South Vietnam’s president Ngo Dinh Diem (left) visiting a refugee settlement during May 1956 shortly before he refused to participate in what were planned to be internationally supervised Vietnam-wide elections.
Nixon visits South Vietnam, July 30, 1969. In his first term as president, Richard Nixon promised the American public that he would reduce U.S. troop levels in Vietnam. He pursued a plan he called "Vietnamization," whereby the U.S. would gradually withdraw from the war, leaving the South Vietnamese army to shoulder the bulk of the fighting. Despite his pledge to bring American G.I.s home, American ground troop levels in Vietnam remained high and the Nixon administration expanded the war into the neighboring countries of Laos and Cambodia. In 1973, during Nixon's final year in office, the last U.S. combat soldiers left Vietnam, but military advisers and some Marines remained.
Image of the 2008-2009 Trustees Cabinet.. The photograph contains (from left to right back row) Mason M. Bishop, Vice President of Institutional Advancement; Dennis Klaus, Vice President of Business Services; Joe Peterson, Ph.D., Vice President for Instruction; (from left to right front row) Troy Justesen, Vice President for Workforce, Professional and Literacy Development; Cynthia A. Bioteau, Ph.D., President; Deneece Huftalin, Ph.D., Vice President of Student Services.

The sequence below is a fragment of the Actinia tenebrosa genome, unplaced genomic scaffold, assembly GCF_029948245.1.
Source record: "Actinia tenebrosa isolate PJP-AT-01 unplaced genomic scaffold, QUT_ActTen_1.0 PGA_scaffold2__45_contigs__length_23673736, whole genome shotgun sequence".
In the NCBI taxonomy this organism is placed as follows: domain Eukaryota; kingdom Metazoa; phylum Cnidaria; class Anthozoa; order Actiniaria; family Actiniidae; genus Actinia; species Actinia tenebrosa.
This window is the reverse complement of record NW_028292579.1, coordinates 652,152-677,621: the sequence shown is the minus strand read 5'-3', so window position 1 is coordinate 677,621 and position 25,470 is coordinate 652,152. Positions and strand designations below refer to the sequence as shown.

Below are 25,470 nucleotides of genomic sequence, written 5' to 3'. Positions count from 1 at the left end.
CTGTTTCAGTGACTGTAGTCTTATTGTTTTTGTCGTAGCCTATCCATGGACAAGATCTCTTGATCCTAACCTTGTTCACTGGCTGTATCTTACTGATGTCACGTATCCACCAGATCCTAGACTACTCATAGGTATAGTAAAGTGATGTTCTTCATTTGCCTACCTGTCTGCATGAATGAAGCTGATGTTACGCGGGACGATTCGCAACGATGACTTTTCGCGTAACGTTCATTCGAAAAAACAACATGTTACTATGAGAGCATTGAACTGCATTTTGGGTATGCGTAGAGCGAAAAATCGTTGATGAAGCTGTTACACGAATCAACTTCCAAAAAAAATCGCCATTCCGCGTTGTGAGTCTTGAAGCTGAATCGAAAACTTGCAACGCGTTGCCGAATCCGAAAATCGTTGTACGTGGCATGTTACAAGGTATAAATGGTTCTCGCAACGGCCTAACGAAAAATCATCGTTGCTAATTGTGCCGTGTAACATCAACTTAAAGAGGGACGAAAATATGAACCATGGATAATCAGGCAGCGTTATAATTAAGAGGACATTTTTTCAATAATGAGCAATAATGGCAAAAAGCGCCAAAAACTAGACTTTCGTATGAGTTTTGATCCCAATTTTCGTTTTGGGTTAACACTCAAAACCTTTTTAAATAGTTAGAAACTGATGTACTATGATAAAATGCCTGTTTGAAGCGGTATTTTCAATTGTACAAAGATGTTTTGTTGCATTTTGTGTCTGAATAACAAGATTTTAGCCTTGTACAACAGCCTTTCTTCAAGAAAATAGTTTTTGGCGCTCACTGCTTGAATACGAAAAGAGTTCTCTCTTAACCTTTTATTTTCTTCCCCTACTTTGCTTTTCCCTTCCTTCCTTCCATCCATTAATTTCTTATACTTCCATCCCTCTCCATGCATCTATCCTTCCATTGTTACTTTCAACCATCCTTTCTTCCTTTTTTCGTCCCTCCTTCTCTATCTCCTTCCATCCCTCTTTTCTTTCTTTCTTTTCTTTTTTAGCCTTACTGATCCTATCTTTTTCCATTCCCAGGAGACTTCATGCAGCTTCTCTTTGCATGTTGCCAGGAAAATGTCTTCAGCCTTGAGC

On Monday, March 31, 1969 at 11:00 AM, Utah Tech held a memorial service in memory of former President Dwight David Eisenhower. This was the date that President Richard Nixon proclaimed as a national day of mourning in honor of Former President Eisenhower. Governor Rampton had asked Utah Schools to conduct memorial services. President Jay L. Nelson delivered the Moment of Silence and Comments portion of the program. Both the Program and the comments made by President Nelson are included in this document.